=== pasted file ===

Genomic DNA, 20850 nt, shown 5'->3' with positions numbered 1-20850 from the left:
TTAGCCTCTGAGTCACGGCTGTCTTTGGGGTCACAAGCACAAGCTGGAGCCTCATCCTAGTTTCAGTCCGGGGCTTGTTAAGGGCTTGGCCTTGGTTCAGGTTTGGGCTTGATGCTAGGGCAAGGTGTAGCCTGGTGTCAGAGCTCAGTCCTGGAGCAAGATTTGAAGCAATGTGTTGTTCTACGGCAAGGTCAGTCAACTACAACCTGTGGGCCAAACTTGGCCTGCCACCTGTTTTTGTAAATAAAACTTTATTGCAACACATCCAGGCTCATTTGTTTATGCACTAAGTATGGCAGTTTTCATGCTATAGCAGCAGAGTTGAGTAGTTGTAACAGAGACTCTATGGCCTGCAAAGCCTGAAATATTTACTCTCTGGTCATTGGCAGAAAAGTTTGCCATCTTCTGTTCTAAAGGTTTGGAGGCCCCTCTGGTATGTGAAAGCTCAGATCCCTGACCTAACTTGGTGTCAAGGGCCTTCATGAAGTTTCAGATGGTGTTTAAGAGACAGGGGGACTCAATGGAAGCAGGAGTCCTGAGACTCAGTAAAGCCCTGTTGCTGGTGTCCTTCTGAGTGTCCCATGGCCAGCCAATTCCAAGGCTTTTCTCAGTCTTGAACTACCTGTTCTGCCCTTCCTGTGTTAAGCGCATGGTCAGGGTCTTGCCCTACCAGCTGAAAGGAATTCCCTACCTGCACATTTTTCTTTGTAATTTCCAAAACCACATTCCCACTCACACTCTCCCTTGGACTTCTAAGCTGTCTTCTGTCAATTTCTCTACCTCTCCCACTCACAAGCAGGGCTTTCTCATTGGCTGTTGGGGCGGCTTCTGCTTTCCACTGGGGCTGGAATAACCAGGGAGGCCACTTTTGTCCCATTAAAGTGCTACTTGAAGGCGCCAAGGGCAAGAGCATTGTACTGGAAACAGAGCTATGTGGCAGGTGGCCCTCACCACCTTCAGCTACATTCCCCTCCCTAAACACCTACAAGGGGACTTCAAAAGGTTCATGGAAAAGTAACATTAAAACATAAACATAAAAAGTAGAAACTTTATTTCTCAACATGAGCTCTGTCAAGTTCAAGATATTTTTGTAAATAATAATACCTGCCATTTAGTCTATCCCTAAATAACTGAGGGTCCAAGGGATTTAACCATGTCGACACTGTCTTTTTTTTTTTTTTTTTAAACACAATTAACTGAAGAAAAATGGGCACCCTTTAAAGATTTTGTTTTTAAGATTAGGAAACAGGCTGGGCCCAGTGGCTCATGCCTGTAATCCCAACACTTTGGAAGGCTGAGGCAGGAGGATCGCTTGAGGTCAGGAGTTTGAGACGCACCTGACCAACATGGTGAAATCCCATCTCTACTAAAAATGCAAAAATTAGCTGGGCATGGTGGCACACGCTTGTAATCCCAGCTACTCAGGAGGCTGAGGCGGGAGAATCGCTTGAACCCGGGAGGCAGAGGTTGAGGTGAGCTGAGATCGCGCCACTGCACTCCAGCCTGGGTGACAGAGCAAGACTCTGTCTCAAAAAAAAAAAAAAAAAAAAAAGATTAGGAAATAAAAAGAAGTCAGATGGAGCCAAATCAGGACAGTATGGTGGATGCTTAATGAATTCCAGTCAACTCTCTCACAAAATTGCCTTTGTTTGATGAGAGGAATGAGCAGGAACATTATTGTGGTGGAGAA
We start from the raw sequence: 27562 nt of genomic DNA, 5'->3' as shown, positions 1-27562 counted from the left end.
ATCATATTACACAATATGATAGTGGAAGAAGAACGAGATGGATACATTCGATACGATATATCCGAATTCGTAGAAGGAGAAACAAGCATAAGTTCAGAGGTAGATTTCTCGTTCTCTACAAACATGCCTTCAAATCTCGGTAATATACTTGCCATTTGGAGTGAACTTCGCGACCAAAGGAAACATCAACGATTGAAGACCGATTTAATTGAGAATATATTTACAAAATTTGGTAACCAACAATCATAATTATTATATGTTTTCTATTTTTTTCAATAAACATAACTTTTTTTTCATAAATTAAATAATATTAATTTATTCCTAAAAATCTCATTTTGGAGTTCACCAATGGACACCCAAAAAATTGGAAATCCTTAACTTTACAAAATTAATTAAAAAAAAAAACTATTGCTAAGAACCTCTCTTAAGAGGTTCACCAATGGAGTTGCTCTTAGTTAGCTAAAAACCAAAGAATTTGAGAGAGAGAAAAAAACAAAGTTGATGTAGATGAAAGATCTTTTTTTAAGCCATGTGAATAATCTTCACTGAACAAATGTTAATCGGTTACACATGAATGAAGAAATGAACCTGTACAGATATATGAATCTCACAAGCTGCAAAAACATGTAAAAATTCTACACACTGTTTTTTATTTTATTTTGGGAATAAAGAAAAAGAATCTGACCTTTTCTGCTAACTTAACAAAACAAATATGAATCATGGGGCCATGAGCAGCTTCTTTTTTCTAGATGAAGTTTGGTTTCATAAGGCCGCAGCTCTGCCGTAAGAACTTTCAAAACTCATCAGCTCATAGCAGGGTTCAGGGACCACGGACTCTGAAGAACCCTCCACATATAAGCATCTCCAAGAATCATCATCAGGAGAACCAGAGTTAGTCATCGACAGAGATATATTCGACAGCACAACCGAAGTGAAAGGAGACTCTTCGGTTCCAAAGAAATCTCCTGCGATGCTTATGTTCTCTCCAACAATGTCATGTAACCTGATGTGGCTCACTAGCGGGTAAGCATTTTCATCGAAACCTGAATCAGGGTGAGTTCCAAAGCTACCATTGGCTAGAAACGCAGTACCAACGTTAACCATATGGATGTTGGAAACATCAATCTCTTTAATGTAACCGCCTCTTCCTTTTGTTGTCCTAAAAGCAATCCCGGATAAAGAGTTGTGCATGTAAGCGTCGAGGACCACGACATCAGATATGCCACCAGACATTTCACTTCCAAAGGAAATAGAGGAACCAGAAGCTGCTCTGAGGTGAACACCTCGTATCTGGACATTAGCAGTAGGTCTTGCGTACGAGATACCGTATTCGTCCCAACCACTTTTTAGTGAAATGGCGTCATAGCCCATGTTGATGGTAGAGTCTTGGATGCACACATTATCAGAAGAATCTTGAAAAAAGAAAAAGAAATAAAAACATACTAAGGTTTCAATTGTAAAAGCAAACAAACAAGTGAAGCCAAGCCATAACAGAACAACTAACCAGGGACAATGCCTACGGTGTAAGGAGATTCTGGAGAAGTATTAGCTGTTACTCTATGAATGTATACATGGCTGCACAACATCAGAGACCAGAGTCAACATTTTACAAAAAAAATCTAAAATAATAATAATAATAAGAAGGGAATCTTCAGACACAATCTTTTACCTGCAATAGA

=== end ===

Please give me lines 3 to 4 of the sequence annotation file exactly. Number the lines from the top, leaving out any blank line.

We start from the raw sequence: 27562 nt of genomic DNA, 5'->3' as shown, positions 1-27562 counted from the left end.
ATCATATTACACAATATGATAGTGGAAGAAGAACGAGATGGATACATTCGATACGATATATCCGAATTCGTAGAAGGAGAAACAAGCATAAGTTCAGAGGTAGATTTCTCGTTCTCTACAAACATGCCTTCAAATCTCGGTAATATACTTGCCATTTGGAGTGAACTTCGCGACCAAAGGAAACATCAACGATTGAAGACCGATTTAATTGAGAATATATTTACAAAATTTGGTAACCAACAATCATAATTATTATATGTTTTCTATTTTTTTCAATAAACATAACTTTTTTTTCATAAATTAAATAATATTAATTTATTCCTAAAAATCTCATTTTGGAGTTCACCAATGGACACCCAAAAAATTGGAAATCCTTAACTTTACAAAATTAATTAAAAAAAAAAACTATTGCTAAGAACCTCTCTTAAGAGGTTCACCAATGGAGTTGCTCTTAGTTAGCTAAAAACCAAAGAATTTGAGAGAGAGAAAAAAACAAAGTTGATGTAGATGAAAGATCTTTTTTTAAGCCATGTGAATAATCTTCACTGAACAAATGTTAATCGGTTACACATGAATGAAGAAATGAACCTGTACAGATATATGAATCTCACAAGCTGCAAAAACATGTAAAAATTCTACACACTGTTTTTTATTTTATTTTGGGAATAAAGAAAAAGAATCTGACCTTTTCTGCTAACTTAACAAAACAAATATGAATCATGGGGCCATGAGCAGCTTCTTTTTTCTAGATGAAGTTTGGTTTCATAAGGCCGCAGCTCTGCCGTAAGAACTTTCAAAACTCATCAGCTCATAGCAGGGTTCAGGGACCACGGACTCTGAAGAACCCTCCACATATAAGCATCTCCAAGAATCATCATCAGGAGAACCAGAGTTAGTCATCGACAGAGATATATTCGACAGCACAACCGAAGTGAAAGGAGACTCTTCGGTTCCAAAGAAATCTCCTGCGATGCTTATGTTCTCTCCAACAATGTCATGTAACCTGATGTGGCTCACTAGCGGGTAAGCATTTTCATCGAAACCTGAATCAGGGTGAGTTCCAAAGCTACCATTGGCTAGAAACGCAGTACCAACGTTAACCATATGGATGTTGGAAACATCAATCTCTTTAATGTAACCGCCTCTTCCTTTTGTTGTCCTAAAAGCAATCCCGGATAAAGAGTTGTGCATGTAAGCGTCGAGGACCACGACATCAGATATGCCACCAGACATTTCACTTCCAAAGGAAATAGAGGAACCAGAAGCTGCTCTGAGGTGAACACCTCGTATCTGGACATTAGCAGTAGGTCTTGCGTACGAGATACCGTATTCGTCCCAACCACTTTTTAGTGAAATGGCGTCATAGCCCATGTTGATGGTAGAGTCTTGGATGCACACATTATCAGAAGAATCTTGAAAAAAGAAAAAGAAATAAAAACATACTAAGGTTTCAATTGTAAAAGCAAACAAACAAGTGAAGCCAAGCCATAACAGAACAACTAACCAGGGACAATGCCTACGGTGTAAGGAGATTCTGGAGAAGTATTAGCTGTTACTCTATGAATGTATACATGGCTGCACAACATCAGAGACCAGAGTCAACATTTTACAAAAAAAATCTAAAATAATAATAATAATAAGAAGGGAATCTTCAGACACAATCTTTTACCTGCAATAGA